It would be nice to have a ‘materialize’ hint on the subquery so when in the cases where we _really_ do know better, we can apply it.
    I know CTE’s are close but at least in oracle they still weren’t guaranteed to materialize and this often happens after the initial query is built and a person just needs to optimize by adding a keyword.

  18. crokusek: Unfortunately CTEs are not close at all — they do not provide any kind of materialization in SQL Server either. They’re similar to views, and the query optimizer can (and usually will) rip them apart and optimize the entire query as one unit. That’s where these tricks come into play. Agreed that a "materialize" hint would be handy in lots of cases.

  19. I’m not sure if anyone has noticed this, but the intermediate materialization trick does have its undesired side affects, and i’m not sure whether this is a bug in the query optimizer or if this is an intended behavior
    for example, if you look at the query plan for the select statement on the bottom after applying intermediate materialization trick to the view, you will notice the filter for TransactionID happens AFTER performing a TOP operation, instead of using a clustered index seek on TransactionID then doing a TOP clause
    sample code below
    USE AdventureWorks
    GO
    — create dummy view
    CREATE VIEW [Production].[vwTransactionHistory]
    AS
    SELECT  TOP 1000000000
    TransactionID ,
           ProductID ,
           ReferenceOrderID ,
           ReferenceOrderLineID ,
           TransactionDate ,
           TransactionType ,
           Quantity ,
           ActualCost ,
           ModifiedDate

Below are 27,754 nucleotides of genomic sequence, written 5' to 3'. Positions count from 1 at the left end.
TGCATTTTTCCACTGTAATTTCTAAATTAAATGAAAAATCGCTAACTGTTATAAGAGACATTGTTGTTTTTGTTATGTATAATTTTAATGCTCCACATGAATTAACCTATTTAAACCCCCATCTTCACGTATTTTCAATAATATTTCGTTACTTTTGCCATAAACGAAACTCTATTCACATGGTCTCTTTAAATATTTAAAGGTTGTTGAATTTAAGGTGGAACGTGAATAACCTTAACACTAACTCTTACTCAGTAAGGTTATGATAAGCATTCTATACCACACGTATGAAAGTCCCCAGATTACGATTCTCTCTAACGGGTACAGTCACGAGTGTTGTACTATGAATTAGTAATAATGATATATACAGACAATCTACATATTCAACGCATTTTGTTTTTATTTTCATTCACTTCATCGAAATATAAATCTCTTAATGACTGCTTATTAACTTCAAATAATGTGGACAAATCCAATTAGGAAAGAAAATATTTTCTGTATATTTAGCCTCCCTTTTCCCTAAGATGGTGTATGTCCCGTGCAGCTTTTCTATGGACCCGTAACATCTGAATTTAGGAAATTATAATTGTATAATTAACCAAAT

FROM Production.TransactionHistory
    GO
    — now examine the query plan for the below query
    SELECT  TransactionID ,
           ProductID ,
           ReferenceOrderID ,
           ReferenceOrderLineID ,
           TransactionDate ,
           TransactionType ,
           Quantity ,
           ActualCost ,
           ModifiedDate
    FROM [Production].[vwTransactionHistory]
    WHERE TransactionID = 100004

  20. Hi Brian,
    Yes — that’s the whole point. Applying the "trick" forces the query optimizer down a very specific path. Whether or not that path is -ideal- is a whole other question, and this is not a trick I use very often at all. But it’s definitely nice to have in your bag for when it’s needed.
    –Adam

  21. Just wanted to say many many thanks for this post. You have just taken our customer-facing query from 2 minutes to 2 seconds.
    One multi-million row  data set joined with another, where we were only interested in 13 records that could be filtered for, and no other way to generate those 13 records first

  22. Hello Adam,
    I recently used this techinique to resolve an extremely poor performing query, from more than 4 hours, well actually the query did not return after 4 hours, to completing in less than a minute.
    The query used derived table syntax to perform an aggregation.  The first change I made was to replace the derived table syntax with a join.  This improved the query, but still it tanked.
    A second change I made was to "fish" for a better plan.  For this, I forced the join order with the directives OPTION (FORCE ORDER, MAXDOP 1).  Using this fishing technique, the original query returned in about 2 1/2 minutes–this tells me that a better plan is available.
    The final change I made was the use of TOP to strongly suggest intermeidate materilization of the dervied table.  Now, the query was down to 53 seconds.
    When one sees that the optimizer times out during plan generation/exploration, as in my case, it sometimes needs some help. This trick is I would say more of a "tip".
    Thanks,
    LJC

  23. Hi Adam!
    A solution to this can be a multiline-TVF (QO cannot break its encapsulation). Here you get most of the materialization benefits including readability and so forth, you should even be able to index it with a primary key (but without statistics though)
    Works like a blessing; one of my use-cases is a recursive cte’s with joins to other views on huge tables.
    I was so proud of this solution, even after I learned that someone had already posted it as a workaround at MSConnect
    Constantine

LEAVE A REPLY

Please enter your comment!
Please enter your name here